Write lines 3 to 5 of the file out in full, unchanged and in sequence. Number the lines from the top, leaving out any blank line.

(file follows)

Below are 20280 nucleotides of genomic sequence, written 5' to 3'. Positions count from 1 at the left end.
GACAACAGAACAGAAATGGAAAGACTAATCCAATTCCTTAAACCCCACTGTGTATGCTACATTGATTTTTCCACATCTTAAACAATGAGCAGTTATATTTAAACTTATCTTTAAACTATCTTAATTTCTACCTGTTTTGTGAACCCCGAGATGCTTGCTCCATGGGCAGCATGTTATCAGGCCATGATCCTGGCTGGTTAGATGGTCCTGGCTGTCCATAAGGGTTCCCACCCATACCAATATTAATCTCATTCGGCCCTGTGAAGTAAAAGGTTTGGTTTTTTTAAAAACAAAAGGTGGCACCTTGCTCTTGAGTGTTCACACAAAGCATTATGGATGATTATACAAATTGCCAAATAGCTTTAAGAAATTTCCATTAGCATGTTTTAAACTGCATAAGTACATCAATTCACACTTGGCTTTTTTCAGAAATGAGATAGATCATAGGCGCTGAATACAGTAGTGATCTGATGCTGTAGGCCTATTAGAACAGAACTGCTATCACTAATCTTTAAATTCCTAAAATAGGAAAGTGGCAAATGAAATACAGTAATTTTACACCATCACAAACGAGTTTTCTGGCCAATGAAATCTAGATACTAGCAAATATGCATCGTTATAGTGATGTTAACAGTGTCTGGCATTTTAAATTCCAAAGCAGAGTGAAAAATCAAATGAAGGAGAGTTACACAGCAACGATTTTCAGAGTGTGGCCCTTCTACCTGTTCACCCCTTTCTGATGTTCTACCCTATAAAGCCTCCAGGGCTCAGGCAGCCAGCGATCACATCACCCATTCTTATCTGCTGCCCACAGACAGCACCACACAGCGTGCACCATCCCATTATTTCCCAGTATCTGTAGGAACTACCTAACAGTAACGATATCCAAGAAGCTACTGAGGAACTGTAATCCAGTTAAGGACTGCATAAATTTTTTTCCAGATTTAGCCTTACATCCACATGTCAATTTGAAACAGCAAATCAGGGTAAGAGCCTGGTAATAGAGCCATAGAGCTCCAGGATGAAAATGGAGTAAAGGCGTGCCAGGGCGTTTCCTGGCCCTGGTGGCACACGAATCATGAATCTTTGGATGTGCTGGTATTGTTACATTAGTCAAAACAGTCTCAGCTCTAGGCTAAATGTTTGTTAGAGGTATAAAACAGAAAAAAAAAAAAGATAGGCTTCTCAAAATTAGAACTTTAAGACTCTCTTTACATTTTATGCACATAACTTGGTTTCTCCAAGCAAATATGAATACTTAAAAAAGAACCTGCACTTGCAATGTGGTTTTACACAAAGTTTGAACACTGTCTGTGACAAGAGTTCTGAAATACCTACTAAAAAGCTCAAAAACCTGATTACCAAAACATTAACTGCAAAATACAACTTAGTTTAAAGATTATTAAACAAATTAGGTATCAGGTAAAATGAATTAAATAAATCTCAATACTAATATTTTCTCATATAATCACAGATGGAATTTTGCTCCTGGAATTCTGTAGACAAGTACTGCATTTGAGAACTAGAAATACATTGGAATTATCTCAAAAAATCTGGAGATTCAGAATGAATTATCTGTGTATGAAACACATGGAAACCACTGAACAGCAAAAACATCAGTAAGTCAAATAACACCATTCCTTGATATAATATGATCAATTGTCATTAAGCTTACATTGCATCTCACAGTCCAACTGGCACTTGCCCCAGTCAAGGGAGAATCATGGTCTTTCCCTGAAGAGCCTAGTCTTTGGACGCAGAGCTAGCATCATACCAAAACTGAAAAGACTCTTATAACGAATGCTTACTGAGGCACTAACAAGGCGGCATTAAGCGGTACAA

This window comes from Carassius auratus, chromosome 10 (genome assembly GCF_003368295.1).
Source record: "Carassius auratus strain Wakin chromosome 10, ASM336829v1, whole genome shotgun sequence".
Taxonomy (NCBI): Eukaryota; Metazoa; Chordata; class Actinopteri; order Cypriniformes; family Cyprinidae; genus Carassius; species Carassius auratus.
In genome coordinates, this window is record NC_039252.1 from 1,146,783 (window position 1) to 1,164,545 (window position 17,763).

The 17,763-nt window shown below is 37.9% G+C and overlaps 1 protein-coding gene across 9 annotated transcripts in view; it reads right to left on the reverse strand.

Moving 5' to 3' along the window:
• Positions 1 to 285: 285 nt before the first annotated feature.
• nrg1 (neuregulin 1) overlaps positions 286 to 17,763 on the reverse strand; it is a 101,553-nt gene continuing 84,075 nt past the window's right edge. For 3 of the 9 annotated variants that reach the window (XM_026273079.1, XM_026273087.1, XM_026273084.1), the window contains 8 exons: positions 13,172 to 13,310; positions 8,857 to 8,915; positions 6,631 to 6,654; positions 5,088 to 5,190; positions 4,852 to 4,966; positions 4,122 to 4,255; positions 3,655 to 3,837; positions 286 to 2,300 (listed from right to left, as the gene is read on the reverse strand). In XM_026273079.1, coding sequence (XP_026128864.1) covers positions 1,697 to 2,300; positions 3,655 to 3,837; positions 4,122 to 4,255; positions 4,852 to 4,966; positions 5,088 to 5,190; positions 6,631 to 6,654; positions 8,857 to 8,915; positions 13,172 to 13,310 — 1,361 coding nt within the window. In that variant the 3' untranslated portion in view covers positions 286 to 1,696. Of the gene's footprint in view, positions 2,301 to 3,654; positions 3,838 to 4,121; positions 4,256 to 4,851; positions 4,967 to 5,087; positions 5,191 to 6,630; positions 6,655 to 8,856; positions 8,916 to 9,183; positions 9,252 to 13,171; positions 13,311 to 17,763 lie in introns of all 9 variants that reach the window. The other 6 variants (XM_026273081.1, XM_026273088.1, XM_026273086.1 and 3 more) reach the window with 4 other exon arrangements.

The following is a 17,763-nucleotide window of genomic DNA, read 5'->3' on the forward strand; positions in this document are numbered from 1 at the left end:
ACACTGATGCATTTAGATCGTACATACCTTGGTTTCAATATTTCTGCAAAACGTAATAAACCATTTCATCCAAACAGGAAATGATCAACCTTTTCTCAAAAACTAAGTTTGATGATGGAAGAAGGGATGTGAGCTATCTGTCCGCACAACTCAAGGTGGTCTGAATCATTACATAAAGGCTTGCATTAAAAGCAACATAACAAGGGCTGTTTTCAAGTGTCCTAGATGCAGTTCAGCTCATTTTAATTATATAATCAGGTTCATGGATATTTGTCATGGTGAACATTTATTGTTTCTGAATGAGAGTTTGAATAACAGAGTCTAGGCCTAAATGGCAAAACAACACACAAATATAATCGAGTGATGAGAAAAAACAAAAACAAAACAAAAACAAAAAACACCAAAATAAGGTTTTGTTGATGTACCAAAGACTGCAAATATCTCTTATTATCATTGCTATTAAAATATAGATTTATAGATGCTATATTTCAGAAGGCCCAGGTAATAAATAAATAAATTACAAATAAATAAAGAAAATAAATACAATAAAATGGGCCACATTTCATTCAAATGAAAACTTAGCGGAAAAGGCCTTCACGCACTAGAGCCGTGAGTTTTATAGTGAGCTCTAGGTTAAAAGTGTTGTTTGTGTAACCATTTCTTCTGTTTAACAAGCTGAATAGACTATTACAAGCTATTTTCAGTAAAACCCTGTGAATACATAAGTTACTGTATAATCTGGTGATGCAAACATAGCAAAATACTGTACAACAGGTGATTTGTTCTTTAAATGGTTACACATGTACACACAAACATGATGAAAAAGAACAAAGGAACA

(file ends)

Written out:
This window comes from Carassius auratus, chromosome 10 (genome assembly GCF_003368295.1).
Source record: "Carassius auratus strain Wakin chromosome 10, ASM336829v1, whole genome shotgun sequence".
Taxonomy (NCBI): Eukaryota; Metazoa; Chordata; class Actinopteri; order Cypriniformes; family Cyprinidae; genus Carassius; species Carassius auratus.